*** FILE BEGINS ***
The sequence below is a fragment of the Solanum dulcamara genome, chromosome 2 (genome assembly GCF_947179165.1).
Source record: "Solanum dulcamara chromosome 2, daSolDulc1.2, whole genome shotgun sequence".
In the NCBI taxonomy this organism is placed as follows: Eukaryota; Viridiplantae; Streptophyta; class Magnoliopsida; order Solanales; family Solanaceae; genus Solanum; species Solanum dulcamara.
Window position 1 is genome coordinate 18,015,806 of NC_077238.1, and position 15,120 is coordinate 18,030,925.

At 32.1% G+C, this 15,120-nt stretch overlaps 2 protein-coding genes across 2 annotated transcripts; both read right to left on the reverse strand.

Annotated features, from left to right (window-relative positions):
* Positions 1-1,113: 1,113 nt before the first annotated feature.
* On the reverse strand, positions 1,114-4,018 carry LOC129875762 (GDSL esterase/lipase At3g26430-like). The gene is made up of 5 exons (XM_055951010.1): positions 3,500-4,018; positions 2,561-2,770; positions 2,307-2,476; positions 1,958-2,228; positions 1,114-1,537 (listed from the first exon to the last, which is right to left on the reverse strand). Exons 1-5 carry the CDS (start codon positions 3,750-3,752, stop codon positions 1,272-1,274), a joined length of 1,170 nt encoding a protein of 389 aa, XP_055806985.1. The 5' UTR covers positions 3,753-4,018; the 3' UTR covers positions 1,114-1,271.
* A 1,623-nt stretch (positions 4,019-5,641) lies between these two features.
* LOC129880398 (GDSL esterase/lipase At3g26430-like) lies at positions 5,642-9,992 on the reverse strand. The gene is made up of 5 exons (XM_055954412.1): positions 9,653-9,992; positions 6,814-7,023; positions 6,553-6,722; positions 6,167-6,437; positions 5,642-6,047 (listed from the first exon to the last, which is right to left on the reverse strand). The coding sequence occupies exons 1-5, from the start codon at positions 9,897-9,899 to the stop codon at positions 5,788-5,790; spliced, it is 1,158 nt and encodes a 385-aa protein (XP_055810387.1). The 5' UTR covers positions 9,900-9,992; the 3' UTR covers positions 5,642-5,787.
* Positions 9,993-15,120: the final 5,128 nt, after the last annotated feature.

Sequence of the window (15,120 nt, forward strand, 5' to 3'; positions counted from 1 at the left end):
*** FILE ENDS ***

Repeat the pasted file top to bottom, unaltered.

The sequence below is a fragment of the Solanum dulcamara genome, chromosome 2 (genome assembly GCF_947179165.1).
Source record: "Solanum dulcamara chromosome 2, daSolDulc1.2, whole genome shotgun sequence".
In the NCBI taxonomy this organism is placed as follows: Eukaryota; Viridiplantae; Streptophyta; class Magnoliopsida; order Solanales; family Solanaceae; genus Solanum; species Solanum dulcamara.
Window position 1 is genome coordinate 18,015,806 of NC_077238.1, and position 15,120 is coordinate 18,030,925.

At 32.1% G+C, this 15,120-nt stretch overlaps 2 protein-coding genes across 2 annotated transcripts; both read right to left on the reverse strand.

Annotated features, from left to right (window-relative positions):
* Positions 1-1,113: 1,113 nt before the first annotated feature.
* On the reverse strand, positions 1,114-4,018 carry LOC129875762 (GDSL esterase/lipase At3g26430-like). The gene is made up of 5 exons (XM_055951010.1): positions 3,500-4,018; positions 2,561-2,770; positions 2,307-2,476; positions 1,958-2,228; positions 1,114-1,537 (listed from the first exon to the last, which is right to left on the reverse strand). Exons 1-5 carry the CDS (start codon positions 3,750-3,752, stop codon positions 1,272-1,274), a joined length of 1,170 nt encoding a protein of 389 aa, XP_055806985.1. The 5' UTR covers positions 3,753-4,018; the 3' UTR covers positions 1,114-1,271.
* A 1,623-nt stretch (positions 4,019-5,641) lies between these two features.
* LOC129880398 (GDSL esterase/lipase At3g26430-like) lies at positions 5,642-9,992 on the reverse strand. The gene is made up of 5 exons (XM_055954412.1): positions 9,653-9,992; positions 6,814-7,023; positions 6,553-6,722; positions 6,167-6,437; positions 5,642-6,047 (listed from the first exon to the last, which is right to left on the reverse strand). The coding sequence occupies exons 1-5, from the start codon at positions 9,897-9,899 to the stop codon at positions 5,788-5,790; spliced, it is 1,158 nt and encodes a 385-aa protein (XP_055810387.1). The 5' UTR covers positions 9,900-9,992; the 3' UTR covers positions 5,642-5,787.
* Positions 9,993-15,120: the final 5,128 nt, after the last annotated feature.

Sequence of the window (15,120 nt, forward strand, 5' to 3'; positions counted from 1 at the left end):